Archive for the ‘Poverty – Income Distribution’ Category

Who really benefits from increases in the minimum wage ?

July 9, 2014

An article in the WSJ this week is causing a bit of a stir.

Titled “Who Really Gets the Minimum Wage”, the report concluded that Minimum wages are ineffective at helping poor families because such a small share of the benefits flow to them.

Specifically, “Obama’s $10.10 target would steer only 18% of the benefits to poor families; 29% would go to families with incomes three times the poverty level.”


How does that happen?




The essence of the dynamic: counter-intuitively, low-wage workers and low-income (i.e. “poor”) families are not the same folks.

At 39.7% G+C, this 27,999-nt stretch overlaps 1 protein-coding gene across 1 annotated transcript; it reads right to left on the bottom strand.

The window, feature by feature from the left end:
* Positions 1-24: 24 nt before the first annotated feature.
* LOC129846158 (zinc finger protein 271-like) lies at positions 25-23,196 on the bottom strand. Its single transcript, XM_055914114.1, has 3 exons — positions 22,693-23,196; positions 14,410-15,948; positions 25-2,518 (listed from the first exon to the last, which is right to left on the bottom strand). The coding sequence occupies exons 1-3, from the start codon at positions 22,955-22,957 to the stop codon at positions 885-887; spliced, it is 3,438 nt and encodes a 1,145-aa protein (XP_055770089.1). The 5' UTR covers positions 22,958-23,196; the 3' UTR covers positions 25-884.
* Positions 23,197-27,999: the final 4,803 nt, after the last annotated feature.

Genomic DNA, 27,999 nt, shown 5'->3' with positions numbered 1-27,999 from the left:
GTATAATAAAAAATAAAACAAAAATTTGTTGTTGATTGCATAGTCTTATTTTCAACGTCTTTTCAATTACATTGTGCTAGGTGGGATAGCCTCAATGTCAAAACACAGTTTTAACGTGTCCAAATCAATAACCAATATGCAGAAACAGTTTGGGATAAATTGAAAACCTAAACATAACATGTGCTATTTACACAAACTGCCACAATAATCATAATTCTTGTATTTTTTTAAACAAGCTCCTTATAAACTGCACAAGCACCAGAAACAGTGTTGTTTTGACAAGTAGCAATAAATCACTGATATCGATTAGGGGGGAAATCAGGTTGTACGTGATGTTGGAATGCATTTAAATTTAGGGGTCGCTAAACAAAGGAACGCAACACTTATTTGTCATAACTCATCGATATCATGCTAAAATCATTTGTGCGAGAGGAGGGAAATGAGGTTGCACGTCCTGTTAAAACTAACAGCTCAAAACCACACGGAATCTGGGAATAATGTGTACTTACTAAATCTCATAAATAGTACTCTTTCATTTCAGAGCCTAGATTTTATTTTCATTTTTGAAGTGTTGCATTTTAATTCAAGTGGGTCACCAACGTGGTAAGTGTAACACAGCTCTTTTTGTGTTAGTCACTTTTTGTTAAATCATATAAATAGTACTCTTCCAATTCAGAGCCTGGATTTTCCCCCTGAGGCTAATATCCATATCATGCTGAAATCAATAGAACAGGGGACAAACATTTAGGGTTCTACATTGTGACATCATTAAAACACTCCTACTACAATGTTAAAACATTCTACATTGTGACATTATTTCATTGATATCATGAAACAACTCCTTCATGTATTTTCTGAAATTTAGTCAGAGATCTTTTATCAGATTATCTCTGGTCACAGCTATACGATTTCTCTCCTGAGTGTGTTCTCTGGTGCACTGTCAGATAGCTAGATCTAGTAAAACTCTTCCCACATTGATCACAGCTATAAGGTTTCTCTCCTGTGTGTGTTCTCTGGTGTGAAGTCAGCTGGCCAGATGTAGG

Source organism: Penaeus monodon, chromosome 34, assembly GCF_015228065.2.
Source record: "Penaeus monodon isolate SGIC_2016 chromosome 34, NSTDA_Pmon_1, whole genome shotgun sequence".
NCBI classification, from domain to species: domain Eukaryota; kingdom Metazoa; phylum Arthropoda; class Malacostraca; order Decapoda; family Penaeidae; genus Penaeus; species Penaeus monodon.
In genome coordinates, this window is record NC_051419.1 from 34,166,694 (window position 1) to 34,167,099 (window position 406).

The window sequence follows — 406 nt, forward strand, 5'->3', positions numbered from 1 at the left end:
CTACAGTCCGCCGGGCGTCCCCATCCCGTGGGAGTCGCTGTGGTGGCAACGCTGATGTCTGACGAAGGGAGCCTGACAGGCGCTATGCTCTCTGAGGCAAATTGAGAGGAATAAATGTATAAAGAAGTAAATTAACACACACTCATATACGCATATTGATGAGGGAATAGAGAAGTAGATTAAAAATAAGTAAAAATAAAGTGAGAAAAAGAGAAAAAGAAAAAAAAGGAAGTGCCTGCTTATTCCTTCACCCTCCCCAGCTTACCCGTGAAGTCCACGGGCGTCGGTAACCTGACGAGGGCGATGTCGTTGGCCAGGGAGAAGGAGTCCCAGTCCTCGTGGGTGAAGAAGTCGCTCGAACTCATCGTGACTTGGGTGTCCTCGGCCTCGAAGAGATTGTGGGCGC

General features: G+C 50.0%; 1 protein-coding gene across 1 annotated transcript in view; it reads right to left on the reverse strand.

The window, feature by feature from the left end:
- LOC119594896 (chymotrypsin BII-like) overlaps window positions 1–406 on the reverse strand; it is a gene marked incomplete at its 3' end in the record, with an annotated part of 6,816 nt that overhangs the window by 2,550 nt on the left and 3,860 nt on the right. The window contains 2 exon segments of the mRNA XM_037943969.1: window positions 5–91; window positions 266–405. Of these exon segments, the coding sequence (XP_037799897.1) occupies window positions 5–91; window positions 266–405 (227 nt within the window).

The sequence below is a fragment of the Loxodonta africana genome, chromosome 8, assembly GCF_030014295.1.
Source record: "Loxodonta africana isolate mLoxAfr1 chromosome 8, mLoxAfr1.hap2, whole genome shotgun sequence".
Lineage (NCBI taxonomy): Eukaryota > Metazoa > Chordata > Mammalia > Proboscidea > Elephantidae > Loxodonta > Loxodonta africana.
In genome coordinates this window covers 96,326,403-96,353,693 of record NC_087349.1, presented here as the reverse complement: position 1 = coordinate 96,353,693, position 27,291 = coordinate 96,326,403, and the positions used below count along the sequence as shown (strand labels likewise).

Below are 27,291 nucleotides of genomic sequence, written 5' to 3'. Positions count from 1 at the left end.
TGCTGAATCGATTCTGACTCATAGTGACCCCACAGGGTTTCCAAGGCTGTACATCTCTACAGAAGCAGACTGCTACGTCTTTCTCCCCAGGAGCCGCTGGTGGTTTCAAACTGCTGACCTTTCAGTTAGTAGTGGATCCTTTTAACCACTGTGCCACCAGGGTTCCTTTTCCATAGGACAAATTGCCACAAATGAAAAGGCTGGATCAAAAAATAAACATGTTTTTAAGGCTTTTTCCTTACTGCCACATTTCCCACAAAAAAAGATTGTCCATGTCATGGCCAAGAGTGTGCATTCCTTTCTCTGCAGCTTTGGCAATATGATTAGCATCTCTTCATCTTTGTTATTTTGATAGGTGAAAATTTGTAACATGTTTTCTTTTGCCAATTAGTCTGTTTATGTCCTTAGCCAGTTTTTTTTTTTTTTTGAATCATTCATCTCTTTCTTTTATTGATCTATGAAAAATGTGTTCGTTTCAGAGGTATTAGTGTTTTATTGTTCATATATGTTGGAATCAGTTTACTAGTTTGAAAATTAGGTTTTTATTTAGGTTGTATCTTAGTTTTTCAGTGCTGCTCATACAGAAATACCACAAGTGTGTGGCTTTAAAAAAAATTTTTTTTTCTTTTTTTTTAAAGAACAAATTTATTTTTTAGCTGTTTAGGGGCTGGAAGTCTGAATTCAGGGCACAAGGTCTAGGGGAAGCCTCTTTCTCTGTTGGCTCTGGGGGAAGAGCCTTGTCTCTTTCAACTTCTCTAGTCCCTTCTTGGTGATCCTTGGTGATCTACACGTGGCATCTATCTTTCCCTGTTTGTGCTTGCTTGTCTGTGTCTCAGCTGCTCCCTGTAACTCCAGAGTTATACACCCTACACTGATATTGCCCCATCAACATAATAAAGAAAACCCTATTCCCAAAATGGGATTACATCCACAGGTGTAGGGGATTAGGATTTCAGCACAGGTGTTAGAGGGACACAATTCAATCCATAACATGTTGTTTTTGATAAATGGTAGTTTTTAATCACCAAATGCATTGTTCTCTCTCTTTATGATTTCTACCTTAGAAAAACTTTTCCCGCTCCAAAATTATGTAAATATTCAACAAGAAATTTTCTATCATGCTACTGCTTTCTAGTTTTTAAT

According to the article, data from the U.S. Census Bureau show that there is only a weak relationship between being a low-wage worker and being poor.

Three reasons for that:.

  1. Many low-wage workers are in higher-income families—workers who are not the primary breadwinners and often contribute a small share of their family’s income.
  2. Some workers in poor families earn higher wages but don’t work enough hours (and have hours cut when the minimum wage goes up)
  3. About half of poor families have no workers, in which case a higher minimum wage does no good. This is simple descriptive evidence and is not disputed by economists.

Bottom line: Not much help to the well-intended anti-poverty movement.

There’s another “non-poor” group that benefits when the minimum wage is raised..

Glance at the picture above and see if you can guess who that is.


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